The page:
Growing my network allowed me to become friends with refugees as well. Over the summer, I learned about a digital exchange program from my guidance counselor that connects teens from MENA countries and America to talk about global issues. There, I met a friend who fled from Somalia to Yemen due to famine and violence. Seeing photos of people without family and friends because they die on their journey and hearing stories of people fleeing made me value my family and friends more.

Being Friends with a Refugee:

Being friends with a refugee is the same as having any person as a friend, but I have never seen such tenacity, positivity, gratitude, and acceptance of others and ideas in a person I have crossed paths with within the 15 years of my life.

I met Mohammed the first week of this program during the ice-breaker week. Each of the participants had to post a video on padlet to introduce themselves. We all said our names, where we are from, social issues we are passionate about, what we want to be when we grow up, and what we want to learn from others living in different countries.

After we watched each other's videos, we connected through telegram and began talking. We talked once every week and soon it turned into every day. Sometimes we would talk about racism, islamophobia, global warming, gun violence, the role ICE plays in America and other times we would talk about the food we ate that day, our least favorite music, our dream vacation and our favorite things about the countries we live in. Healthy debates were frequent for us as we loved hearing the opposing sides perspective and make fun of tweets our nation's leaders had tweeted that day.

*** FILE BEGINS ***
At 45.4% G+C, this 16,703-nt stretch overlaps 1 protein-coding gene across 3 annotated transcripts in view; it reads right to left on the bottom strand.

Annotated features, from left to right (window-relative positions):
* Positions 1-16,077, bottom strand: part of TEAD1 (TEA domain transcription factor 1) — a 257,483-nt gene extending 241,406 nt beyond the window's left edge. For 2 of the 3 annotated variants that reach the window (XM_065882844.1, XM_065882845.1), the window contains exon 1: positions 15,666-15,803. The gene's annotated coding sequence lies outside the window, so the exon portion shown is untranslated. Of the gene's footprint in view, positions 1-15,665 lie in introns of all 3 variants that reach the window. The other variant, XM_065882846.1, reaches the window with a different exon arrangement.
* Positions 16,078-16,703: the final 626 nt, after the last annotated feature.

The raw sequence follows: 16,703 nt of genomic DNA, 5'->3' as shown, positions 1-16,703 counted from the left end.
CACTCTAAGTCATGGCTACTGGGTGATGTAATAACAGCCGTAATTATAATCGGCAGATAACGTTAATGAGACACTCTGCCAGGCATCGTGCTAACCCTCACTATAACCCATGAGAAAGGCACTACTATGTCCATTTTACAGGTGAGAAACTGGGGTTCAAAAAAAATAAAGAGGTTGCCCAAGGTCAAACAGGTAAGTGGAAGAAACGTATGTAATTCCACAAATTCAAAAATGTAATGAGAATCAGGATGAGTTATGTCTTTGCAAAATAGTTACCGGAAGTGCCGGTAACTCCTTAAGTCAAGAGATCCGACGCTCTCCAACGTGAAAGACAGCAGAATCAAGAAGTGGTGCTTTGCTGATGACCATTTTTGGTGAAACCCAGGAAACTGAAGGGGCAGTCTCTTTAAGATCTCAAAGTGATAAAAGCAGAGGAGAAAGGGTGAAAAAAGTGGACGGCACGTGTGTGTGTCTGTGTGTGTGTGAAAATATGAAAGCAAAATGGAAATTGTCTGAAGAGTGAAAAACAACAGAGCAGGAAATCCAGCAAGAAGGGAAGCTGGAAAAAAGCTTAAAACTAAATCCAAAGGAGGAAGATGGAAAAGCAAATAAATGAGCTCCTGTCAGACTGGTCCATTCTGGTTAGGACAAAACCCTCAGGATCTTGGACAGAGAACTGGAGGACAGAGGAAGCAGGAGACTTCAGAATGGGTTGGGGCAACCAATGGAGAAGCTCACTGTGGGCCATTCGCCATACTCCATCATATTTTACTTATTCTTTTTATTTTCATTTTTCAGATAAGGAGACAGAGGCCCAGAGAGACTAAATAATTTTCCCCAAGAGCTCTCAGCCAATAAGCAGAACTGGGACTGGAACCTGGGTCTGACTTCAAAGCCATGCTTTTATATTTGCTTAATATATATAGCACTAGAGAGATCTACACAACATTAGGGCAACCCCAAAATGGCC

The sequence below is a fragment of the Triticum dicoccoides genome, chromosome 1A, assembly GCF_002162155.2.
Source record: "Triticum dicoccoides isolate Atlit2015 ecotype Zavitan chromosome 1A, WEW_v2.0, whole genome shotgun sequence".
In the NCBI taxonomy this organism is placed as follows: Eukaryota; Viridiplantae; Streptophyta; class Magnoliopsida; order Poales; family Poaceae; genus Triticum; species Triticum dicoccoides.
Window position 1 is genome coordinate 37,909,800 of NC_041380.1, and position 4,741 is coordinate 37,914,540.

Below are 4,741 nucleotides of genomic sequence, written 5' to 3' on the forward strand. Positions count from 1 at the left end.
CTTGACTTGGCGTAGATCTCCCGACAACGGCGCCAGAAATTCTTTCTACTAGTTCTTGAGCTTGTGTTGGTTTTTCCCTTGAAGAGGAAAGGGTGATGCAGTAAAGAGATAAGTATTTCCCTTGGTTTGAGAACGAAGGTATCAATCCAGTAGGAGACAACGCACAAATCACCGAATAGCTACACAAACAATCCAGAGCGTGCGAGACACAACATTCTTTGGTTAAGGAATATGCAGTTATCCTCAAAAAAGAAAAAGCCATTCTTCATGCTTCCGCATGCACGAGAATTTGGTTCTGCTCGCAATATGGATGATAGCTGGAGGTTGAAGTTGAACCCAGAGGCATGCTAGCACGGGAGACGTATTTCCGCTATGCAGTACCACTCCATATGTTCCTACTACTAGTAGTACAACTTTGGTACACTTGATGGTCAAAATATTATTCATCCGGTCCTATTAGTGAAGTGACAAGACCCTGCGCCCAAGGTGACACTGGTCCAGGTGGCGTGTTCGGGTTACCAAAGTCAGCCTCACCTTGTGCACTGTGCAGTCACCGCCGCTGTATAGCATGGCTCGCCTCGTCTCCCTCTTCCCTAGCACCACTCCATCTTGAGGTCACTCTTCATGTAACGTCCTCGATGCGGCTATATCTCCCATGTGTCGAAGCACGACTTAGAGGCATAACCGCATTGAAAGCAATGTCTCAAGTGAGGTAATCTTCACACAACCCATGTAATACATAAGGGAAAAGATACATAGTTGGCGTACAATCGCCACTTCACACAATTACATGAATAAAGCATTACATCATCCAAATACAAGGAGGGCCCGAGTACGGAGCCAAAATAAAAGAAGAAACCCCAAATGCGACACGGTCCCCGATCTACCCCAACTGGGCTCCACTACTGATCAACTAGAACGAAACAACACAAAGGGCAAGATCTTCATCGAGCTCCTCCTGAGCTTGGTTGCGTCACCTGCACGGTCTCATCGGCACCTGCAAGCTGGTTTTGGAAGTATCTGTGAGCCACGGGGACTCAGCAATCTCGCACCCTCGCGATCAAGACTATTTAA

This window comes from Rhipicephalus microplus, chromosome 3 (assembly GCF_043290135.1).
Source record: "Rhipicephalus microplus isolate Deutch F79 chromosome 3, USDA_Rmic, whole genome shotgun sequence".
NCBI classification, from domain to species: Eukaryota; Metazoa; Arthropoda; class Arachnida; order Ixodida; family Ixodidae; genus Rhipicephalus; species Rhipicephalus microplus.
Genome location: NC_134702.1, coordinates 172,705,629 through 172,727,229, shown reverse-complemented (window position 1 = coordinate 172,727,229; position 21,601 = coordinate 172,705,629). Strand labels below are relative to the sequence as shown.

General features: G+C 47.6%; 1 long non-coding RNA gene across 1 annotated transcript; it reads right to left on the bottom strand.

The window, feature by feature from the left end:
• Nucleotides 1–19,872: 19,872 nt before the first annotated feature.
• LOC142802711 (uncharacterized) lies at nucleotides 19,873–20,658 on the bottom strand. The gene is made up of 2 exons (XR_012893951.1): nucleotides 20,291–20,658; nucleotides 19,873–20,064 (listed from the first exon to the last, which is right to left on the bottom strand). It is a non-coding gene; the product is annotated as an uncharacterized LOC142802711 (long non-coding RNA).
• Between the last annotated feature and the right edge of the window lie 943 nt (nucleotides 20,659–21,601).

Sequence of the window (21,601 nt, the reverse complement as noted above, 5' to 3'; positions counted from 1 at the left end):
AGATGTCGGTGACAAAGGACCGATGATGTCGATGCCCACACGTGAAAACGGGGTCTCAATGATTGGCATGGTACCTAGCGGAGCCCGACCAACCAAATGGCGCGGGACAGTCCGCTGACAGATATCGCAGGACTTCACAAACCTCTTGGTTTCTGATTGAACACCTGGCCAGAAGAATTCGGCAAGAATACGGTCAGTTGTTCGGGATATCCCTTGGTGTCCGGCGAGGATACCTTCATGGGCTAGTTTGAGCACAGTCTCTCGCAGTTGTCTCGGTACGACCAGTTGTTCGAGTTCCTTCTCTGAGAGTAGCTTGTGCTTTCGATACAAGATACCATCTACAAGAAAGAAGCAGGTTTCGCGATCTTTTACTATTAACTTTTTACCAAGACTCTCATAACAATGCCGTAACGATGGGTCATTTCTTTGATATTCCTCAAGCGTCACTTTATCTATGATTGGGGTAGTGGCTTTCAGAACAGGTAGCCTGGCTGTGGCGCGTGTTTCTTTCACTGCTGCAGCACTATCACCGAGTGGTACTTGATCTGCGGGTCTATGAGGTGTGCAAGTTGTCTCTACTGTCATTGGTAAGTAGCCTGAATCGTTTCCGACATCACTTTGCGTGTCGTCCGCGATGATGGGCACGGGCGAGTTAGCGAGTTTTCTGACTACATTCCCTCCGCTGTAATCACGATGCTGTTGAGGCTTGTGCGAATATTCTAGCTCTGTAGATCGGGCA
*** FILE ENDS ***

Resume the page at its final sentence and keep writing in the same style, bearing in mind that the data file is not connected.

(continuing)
(Example of the functional pottery)

My Social Enterprise: Next Page

My social enterprise, Next Page, donates money to refugees in Yemen, Tanzania, and Lebanon. We raise funds by selling functional pottery on our instagram and receive items through drives. Although the social enterprise is brand new, it has allowed teens to gain leadership and connected the high school with the community more.

The teen led non-profit gives many ways to for people to get involved which was something that I saw was lacking in the community. After having an article written about us in the town newspaper, I began to create a volunteer group. Many people decided on whether they wanted to recruit artists, plan events, design the website, create art, run the instagram account, or reach out to news outlets.

People who can't commit to volunteering buy the artwork knowing some money is going directly to refugees and the other portion of money to support the artists. Hosting zooms to pitch our ideas, having people talking to refugees from Yemen, and news outlets asking to write about us has helped my community and other communities come together.

Because we have recently started, I have been able to see what it's like working inside a non-profit and the amount of work it takes. My personal connection to a cause that is effecting 70.8 million people worldwide has instilled a deeper connection to my social enterprise which has allowed me to spread awareness for the refugee crisis.

Ela Eryilmaz
20k+ pageviews

Writer since Jul, 2020 · 8 published articles

Ela is a Turkish-American Junior attending High School in Massachusetts. She loves to participate in political campaigns to further her knowledge about social issues. She is the founder of a social enterprise, Next Page, that helps refugees around the world. Ela enjoys learning about international relations, languages, and history.